An International Atomic Energy Agency (IAEA) team of experts said the Czech Republic has significantly enhanced its regulatory framework for nuclear and radiation safety in recent years, but noted that work remains in implementing the country’s new Atomic Act.
The Integrated Regulatory Review Service (IRRS) team concluded an eight-day follow-up mission on Tuesday to assess the regulatory safety framework in the Czech Republic. The mission was hosted by the Government and the State Office for Nuclear Safety (SÚJB), which is responsible for nuclear and radiation safety regulation in the country.
Using IAEA safety standards and international best practices, IRRS missions are designed to strengthen the effectiveness of the national nuclear regulatory infrastructure, while recognizing the responsibility of each State to ensure nuclear safety.
The IRRS team found that most recommendations made by an IRRS mission in 2013 had been implemented. The Atomic Act, in force since the start of 2017, and the development of supporting regulatory decrees based on IAEA safety standards represent significant achievements in this regard.
“The Atomic Act has created a good foundation for a robust safety framework,” said team leader Petteri Tiippana, Director General of Finnish nuclear regulator STUK. A comprehensive action plan established by SÚJB after the IRRS mission in 2013 had led to significant progress in all areas, Tiippana added. “We also noted improvements in human resources management, including long-term strategic planning, competence mapping and staff training.”
The Czech Republic has six operating nuclear power reactors: four VVER-440/V-213 units at Dukovany Nuclear Power Plant and two VVER-1000 units at Temelin Nuclear Power Plant. Nuclear power accounts for almost one-third of the country’s electricity production. Spent fuel from the plants and the Prague Technical University research reactor is stored on the premises of these facilities. Low- and intermediate-level nuclear waste from the plants is stored at Dukovany, while waste from other sources is stored at two other smaller sites.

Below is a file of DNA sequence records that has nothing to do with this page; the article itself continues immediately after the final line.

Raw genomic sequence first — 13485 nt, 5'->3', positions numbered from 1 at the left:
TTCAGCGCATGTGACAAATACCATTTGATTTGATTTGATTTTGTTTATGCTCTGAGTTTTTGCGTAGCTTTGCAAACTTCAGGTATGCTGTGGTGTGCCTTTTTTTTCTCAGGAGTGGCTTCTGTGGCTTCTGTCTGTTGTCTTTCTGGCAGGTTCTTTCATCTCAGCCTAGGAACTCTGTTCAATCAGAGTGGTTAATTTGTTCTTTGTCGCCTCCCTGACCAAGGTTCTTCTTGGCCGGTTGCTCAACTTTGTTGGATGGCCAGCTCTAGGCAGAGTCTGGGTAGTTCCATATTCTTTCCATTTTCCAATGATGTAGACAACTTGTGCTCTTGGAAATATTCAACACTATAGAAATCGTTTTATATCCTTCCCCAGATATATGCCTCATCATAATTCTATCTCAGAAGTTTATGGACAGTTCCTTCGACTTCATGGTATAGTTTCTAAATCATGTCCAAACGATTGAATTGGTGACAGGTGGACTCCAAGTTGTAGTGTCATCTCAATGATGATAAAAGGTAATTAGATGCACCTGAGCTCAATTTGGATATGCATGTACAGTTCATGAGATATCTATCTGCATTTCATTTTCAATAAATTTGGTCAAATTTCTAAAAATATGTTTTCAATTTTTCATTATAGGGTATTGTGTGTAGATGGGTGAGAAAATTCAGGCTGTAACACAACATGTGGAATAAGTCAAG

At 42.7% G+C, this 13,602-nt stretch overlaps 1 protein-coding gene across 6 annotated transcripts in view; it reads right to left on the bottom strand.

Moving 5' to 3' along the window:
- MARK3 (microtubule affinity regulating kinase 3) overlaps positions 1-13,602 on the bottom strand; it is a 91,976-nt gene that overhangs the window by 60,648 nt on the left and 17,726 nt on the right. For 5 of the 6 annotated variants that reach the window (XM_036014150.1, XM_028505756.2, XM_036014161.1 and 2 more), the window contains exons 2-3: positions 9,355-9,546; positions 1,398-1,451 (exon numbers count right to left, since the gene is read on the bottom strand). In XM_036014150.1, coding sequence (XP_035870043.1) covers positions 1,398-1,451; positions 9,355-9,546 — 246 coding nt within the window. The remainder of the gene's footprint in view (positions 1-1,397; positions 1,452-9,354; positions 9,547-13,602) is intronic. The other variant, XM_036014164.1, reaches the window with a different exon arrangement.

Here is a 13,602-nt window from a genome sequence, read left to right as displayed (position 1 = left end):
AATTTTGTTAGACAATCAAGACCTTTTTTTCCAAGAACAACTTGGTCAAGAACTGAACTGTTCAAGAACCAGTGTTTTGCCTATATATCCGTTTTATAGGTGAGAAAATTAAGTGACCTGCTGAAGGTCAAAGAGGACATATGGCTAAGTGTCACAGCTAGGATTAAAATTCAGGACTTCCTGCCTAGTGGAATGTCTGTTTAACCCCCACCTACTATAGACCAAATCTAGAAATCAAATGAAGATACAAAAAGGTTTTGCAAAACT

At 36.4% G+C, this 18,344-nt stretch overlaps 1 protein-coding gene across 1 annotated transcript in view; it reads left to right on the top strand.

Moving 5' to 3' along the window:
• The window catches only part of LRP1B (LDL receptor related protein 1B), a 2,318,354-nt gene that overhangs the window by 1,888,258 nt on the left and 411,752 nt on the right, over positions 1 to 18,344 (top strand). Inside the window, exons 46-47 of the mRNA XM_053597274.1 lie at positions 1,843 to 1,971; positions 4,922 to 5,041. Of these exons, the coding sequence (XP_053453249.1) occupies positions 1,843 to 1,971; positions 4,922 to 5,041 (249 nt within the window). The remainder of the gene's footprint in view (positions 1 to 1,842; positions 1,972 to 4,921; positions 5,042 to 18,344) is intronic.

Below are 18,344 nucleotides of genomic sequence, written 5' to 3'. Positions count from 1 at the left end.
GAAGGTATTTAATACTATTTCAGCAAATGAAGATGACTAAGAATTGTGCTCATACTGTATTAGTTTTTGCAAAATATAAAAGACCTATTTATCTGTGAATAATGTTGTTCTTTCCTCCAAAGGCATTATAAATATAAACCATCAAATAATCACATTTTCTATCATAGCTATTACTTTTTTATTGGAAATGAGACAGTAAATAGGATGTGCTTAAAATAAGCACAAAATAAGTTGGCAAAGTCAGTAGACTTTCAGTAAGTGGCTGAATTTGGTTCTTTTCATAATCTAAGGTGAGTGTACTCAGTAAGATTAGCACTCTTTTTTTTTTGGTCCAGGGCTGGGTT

The IRRS team provided a report on the status of implementation of the recommendations and suggestions made by the 2013 mission to the SÚJB and the Government to help them continue strengthening the regulatory framework. The team reiterated that the Czech Republic should continue progressing towards full development and implementation of SÚJB’s management system. In addition, the IRRS team provided one new suggestion for improvement, indicating that SÚJB should consider developing regulations to support the implementation of provisions in the Atomic Act on existing exposure situations and remedial activities.
The team noted that the establishment of a Working Group on Medical Exposure had enhanced cooperation among the Ministry of Health, SÚJB and other parties, leading to significant results. It also found that SÚJB had made significant progress in inspections and enforcement. The team identified one good practice pertaining to SÚJB’s engagement in communicating with the public, including through a web conference.
“The positive results of this IRRS follow-up review provide SÚJB with another confirmation of the good direction of our efforts in improving the national safety framework, which was recently strengthened by the adoption of new national legislation in the nuclear area,” SÚJB President Dana Drábová said.
Greg Rzentkowski, Director of the IAEA’s Division of Nuclear Installation Safety, said: “The SÚJB is an effective and transparent regulator as evidenced by the findings of the IRRS mission.” He added that “the significant progress made in enhancing the regulatory infrastructure is a reflection of SÚJB’s commitment to continuous safety improvement and to the effectiveness of IRRS missions in assisting Member States in their pursuit of excellence.”